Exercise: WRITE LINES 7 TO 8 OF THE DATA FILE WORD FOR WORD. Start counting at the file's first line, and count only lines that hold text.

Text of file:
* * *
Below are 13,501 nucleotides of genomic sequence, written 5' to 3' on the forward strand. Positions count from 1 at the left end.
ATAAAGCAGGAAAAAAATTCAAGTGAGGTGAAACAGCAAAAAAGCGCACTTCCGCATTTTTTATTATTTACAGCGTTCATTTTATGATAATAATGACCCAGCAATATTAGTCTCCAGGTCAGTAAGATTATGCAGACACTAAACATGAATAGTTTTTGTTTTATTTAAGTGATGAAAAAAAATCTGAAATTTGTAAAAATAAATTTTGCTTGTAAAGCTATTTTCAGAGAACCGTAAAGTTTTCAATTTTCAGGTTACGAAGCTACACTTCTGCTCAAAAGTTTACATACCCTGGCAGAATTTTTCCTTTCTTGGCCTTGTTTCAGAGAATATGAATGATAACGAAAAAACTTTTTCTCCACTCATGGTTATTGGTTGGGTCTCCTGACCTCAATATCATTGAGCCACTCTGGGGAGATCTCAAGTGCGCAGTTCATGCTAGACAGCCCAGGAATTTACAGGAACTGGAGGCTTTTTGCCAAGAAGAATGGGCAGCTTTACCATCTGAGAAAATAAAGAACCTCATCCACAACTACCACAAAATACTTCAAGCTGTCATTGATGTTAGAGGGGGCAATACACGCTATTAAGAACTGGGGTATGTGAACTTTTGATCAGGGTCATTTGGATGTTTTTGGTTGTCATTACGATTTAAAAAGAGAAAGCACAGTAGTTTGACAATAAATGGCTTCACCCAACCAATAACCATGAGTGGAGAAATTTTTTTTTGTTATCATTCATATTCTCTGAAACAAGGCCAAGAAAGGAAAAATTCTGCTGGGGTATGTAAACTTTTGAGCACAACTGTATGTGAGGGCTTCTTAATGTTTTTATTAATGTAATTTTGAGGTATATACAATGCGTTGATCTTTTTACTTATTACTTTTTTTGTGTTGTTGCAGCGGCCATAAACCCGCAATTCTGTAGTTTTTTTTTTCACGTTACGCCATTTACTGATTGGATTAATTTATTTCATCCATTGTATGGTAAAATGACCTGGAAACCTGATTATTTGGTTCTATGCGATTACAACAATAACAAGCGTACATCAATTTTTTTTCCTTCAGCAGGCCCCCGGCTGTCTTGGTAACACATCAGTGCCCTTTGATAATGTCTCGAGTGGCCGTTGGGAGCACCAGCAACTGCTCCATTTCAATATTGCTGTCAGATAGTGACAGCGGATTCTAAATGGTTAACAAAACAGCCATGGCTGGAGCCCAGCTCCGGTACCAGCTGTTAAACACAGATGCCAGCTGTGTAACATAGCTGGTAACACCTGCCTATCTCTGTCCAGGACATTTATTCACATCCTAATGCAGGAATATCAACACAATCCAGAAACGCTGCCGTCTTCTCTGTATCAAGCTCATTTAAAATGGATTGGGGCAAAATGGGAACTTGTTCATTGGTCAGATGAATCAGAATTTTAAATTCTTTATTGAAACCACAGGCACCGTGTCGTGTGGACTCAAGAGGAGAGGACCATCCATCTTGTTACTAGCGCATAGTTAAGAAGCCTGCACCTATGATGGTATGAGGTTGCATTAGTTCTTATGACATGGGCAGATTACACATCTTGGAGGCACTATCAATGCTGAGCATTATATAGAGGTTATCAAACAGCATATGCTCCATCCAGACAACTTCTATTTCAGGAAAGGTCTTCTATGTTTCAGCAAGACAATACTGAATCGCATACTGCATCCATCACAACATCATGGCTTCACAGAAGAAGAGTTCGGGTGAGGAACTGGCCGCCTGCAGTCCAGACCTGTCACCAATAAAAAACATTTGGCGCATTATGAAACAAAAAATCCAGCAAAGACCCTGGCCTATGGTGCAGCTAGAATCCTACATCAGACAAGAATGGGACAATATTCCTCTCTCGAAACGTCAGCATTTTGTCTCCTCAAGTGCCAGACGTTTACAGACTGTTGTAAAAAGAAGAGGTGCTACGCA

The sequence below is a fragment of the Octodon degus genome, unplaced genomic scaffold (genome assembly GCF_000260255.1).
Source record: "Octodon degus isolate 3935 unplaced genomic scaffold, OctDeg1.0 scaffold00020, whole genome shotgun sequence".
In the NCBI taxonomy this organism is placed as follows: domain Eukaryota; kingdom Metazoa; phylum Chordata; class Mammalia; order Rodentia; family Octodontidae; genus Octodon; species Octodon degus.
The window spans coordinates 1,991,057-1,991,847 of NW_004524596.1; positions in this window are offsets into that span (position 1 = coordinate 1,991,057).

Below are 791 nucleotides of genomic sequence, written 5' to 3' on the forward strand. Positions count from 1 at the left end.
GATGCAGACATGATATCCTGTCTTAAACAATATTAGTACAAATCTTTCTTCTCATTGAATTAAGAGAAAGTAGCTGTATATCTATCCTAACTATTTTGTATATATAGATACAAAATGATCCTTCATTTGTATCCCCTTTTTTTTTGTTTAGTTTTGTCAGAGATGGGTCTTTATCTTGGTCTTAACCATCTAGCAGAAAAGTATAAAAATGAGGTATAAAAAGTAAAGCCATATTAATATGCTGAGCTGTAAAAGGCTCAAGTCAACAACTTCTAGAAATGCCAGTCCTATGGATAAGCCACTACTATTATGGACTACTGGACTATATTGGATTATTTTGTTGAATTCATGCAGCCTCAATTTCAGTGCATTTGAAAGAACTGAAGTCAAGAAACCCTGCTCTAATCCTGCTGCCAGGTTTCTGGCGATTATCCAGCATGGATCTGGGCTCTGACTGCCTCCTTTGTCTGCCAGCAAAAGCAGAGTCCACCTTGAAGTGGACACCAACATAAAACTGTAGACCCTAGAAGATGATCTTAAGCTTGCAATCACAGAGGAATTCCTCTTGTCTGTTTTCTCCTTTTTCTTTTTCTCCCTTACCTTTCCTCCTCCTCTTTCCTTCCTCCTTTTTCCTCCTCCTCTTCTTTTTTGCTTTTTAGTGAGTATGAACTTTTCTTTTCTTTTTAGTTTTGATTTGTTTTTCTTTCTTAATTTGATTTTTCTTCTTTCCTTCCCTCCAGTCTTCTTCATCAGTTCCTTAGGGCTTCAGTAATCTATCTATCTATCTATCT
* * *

Below are 791 nucleotides of genomic sequence, written 5' to 3' on the forward strand. Positions count from 1 at the left end.
GATGCAGACATGATATCCTGTCTTAAACAATATTAGTACAAATCTTTCTTCTCATTGAATTAAGAGAAAGTAGCTGTATATCTATCCTAACTATTTTGTATATATAGATACAAAATGATCCTTCATTTGTATCCCCTTTTTTTTTGTTTAGTTTTGTCAGAGATGGGTCTTTATCTTGGTCTTAACCATCTAGCAGAAAAGTATAAAAATGAGGTATAAAAAGTAAAGCCATATTAATATGCTGAGCTGTAAAAGGCTCAAGTCAACAACTTCTAGAAATGCCAGTCCTATGGATAAGCCACTACTATTATGGACTACTGGACTATATTGGATTATTTTGTTGAATTCATGCAGCCTCAATTTCAGTGCATTTGAAAGAACTGAAGTCAAGAAACCCTGCTCTAATCCTGCTGCCAGGTTTCTGGCGATTATCCAGCATGGATCTGGGCTCTGACTGCCTCCTTTGTCTGCCAGCAAAAGCAGAGTCCACCTTGAAGTGGACACCAACATAAAACTGTAGACCCTAGAAGATGATCTTAAGCTTGCAATCACAGAGGAATTCCTCTTGTCTGTTTTCTCCTTTTTCTTTTTCTCCCTTACCTTTCCTCCTCCTCTTTCCTTCCTCCTTTTTCCTCCTCCTCTTCTTTTTTGCTTTTTAGTGAGTATGAACTTTTCTTTTCTTTTTAGTTTTGATTTGTTTTTCTTTCTTAATTTGATTTTTCTTCTTTCCTTCCCTCCAGTCTTCTTCATCAGTTCCTTAGGGCTTCAGTAATCTATCTATCTATCTATCT